Alicia and I contacted LaDonna Brave Bull Allard before arriving in Cannonball, ND. She granted us the permission to build the monument. It was quite a push to make things happen within a short window of time. With limited resources and hardships, Alicia was in a major car accident prior to leaving for North Dakota, we began the work ahead. That week I went alone and Alicia remained home to help and heal.
In Cannonball, ND I worked 12-14 hour every day for a month. I listened to the songs and the prayers of many Nations. Many amazing encounters and friendships came to me; I was in a wakan (holy) place. When I asked for help, people showed up. To make a monument, it takes a village and I felt the aliveness of a beehive down below at the camps. I asked for help with the foundation and a water supply for the cement work and it happened through the community. Johnny Kessenich showed up many days through lots of cold and wet weather. I gave my time and artistry to making the piece because I felt this was something I had to do—Not Afraid To Look needed to look directly at what was transpiring, towards the eyes of those creating destruction in my ancestral lands that range across a far greater territory than the US government acknowledges today.
The beauty of the land and the incidents of violence and threats of violence to come, reminded me that I as was looking at the 21st century I was also experiencing a repeat of the history that my ancestors experienced. I witnessed the exertions by those in power to ignore and destroy my people again— Both corporate and governmental authorities disrespected and worked actively to harm the integrity of those who work to protect the land, which sustains all of us.
The story of Not Afraid To Look at Standing Rock continues. He sits upon a hill; he oversees the bigness and circle of life along the Cannonball and Missouri Rivers. He also observes the destruction by the Dakota Access Pipeline Project, the Energy Transfer Partnership, and the United States and North Dakotan governments that continue to disregard laws of the US constitution and common sense.
With all of this I recognize that we, as human beings, have the capacity to overcome historical differences, wounds and antipathies, to work together for what is sacred and what is our right to respect, to protect, and to live, as part of its life. As artists, my wife and I have visions to place Not Afraid To Look in places that are in need. Not Afraid To Look will symbolize a stance needed: to squarely face what is and at the same time recognize something much greater than what divides us. Art creates a response that builds community; that reflects and gives voice to those in need of its truths—and it is our way to move forward. We see art as a relationship and a gesture within and from a community that begins a process for healing of that which has been unheard and denied. We feel now is the time to show up as artists and as human beings with cante (heart), however people will respond to the complex predicaments in our world.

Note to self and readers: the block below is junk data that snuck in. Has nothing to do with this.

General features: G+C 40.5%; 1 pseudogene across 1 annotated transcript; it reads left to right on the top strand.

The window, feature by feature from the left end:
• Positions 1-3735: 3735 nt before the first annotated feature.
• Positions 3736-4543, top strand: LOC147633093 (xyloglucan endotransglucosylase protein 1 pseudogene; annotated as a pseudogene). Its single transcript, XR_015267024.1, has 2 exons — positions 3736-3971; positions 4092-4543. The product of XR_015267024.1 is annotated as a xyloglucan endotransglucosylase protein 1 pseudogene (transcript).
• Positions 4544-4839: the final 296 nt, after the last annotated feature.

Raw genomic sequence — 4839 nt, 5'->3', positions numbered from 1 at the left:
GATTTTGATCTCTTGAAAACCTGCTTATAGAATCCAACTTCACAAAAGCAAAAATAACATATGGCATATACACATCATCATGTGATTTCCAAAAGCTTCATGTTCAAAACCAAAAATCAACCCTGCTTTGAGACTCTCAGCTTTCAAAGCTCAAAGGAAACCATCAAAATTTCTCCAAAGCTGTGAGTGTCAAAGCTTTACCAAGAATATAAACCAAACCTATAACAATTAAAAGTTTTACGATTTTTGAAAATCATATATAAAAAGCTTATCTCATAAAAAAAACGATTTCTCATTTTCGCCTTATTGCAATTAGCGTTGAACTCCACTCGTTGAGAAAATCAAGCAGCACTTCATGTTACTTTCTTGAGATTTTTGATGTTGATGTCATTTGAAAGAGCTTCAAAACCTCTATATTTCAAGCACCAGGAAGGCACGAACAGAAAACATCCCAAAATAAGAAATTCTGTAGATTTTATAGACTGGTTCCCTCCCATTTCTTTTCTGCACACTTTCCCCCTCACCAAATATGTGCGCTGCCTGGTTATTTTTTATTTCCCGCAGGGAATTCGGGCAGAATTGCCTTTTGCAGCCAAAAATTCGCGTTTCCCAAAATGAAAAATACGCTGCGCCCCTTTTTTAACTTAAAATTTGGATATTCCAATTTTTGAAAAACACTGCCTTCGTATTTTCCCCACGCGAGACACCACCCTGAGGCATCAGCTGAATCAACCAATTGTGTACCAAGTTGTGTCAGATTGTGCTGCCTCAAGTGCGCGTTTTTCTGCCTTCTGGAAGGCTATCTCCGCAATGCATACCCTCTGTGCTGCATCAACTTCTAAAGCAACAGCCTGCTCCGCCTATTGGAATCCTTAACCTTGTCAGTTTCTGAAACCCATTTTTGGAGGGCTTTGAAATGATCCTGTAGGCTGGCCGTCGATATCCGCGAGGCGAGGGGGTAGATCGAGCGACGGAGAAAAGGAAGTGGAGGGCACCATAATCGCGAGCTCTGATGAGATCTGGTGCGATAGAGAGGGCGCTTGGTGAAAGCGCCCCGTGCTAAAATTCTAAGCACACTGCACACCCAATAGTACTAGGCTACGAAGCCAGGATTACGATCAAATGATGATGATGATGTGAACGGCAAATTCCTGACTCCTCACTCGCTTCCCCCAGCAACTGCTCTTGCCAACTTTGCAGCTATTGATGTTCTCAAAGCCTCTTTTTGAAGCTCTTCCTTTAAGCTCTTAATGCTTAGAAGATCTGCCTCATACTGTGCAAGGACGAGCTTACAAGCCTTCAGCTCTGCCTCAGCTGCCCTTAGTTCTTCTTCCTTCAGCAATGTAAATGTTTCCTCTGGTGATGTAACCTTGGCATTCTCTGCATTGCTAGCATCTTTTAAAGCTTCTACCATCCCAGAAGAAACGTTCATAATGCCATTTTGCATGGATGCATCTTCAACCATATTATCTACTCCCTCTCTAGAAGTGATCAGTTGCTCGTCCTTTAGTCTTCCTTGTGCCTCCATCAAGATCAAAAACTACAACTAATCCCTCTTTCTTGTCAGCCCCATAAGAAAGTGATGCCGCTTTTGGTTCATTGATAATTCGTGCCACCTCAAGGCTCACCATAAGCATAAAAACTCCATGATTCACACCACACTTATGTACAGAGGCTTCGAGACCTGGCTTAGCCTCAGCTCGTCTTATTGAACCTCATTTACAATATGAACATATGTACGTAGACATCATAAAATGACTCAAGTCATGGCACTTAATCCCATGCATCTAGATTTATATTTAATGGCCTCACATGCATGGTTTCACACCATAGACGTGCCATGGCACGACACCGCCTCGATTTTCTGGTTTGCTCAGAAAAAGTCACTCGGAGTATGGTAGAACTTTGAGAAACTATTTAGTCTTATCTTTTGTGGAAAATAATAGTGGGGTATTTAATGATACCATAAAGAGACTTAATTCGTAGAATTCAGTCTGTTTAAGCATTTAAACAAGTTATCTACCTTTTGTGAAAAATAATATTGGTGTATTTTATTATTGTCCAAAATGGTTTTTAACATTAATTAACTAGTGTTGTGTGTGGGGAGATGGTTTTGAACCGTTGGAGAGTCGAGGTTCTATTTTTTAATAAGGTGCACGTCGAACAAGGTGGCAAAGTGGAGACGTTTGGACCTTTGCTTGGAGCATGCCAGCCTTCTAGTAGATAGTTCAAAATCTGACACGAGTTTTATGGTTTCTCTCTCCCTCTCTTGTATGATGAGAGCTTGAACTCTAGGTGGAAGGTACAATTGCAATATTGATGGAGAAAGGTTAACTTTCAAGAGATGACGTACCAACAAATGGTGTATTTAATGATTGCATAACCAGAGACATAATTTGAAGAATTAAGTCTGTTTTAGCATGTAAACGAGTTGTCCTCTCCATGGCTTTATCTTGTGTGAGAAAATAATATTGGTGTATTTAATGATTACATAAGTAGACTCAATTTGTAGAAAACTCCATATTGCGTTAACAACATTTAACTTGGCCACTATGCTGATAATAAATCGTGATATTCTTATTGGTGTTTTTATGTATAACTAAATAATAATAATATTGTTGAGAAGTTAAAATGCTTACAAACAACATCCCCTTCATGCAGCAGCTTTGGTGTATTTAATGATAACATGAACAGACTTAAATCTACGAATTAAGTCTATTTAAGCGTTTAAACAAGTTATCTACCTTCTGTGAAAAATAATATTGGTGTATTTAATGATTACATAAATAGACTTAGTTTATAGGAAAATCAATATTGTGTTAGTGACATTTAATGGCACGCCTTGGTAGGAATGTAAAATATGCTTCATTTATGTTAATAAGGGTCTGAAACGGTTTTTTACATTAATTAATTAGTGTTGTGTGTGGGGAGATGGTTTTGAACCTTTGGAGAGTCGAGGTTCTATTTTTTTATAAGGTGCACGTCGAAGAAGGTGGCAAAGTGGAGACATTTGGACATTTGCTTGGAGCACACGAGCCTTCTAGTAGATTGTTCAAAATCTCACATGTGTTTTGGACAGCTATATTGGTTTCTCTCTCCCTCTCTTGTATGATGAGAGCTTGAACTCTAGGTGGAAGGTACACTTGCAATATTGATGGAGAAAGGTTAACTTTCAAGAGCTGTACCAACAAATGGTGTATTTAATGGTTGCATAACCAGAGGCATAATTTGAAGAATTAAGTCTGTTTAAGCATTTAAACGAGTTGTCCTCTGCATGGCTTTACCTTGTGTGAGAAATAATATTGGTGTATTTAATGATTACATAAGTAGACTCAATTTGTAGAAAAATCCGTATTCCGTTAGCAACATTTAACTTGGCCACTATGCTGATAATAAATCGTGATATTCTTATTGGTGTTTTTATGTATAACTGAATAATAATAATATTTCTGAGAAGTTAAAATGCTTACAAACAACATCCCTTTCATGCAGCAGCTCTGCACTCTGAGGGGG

The future of Not Afraid To Look
Not Afraid To Look is a piece that is timeless in its relevancy. Historically and today there are many things that need to be addressed for our communities to live in just and inclusive ways. Not Afraid To Look can and will be used in an array of global concerns and places.
When we began the first Not Afraid To Look in 2009, we knew then that individualized renderings of this piece belonged in places where humanity is avoiding responsibility to look at what is happening— at the actions and issues that cause harm and endangers or communities and our home the earth.
In relation to the oil and government/corporate agendas we are considering the next four locations to have Not Afraid To Look appear. This is in flux and we’re keeping the door open. In partnership with Honor the Earth, we are working to have Not Afraid To Look stare into the eyes of those at the Enbridge Corporation. We hope Not Afraid To Look will gaze upon those in downtown New York City and/or those within Washington DC. We hope Not Afraid To Look will partner with the National Museum of the American Indian and, quite possibly, the indigenous peoples and the disenfranchised communities of color and poorer communities of Louisiana.
We are thinking about Louisiana because what we have learned since Hurricane Katrina is the disproportionate distress communities of Louisiana have suffered. Louisiana is, and has been, on the frontline between the impacts of climate change, poisoned waters, and poisoned environments. It is also the other end of the Dakota Access Pipeline project as well as many other oil pipelines.
Our work continues and our prayers as artists and relatives are for all water protectors and beings doing their best to help in this time of great need.
Mi taku ye oyasin.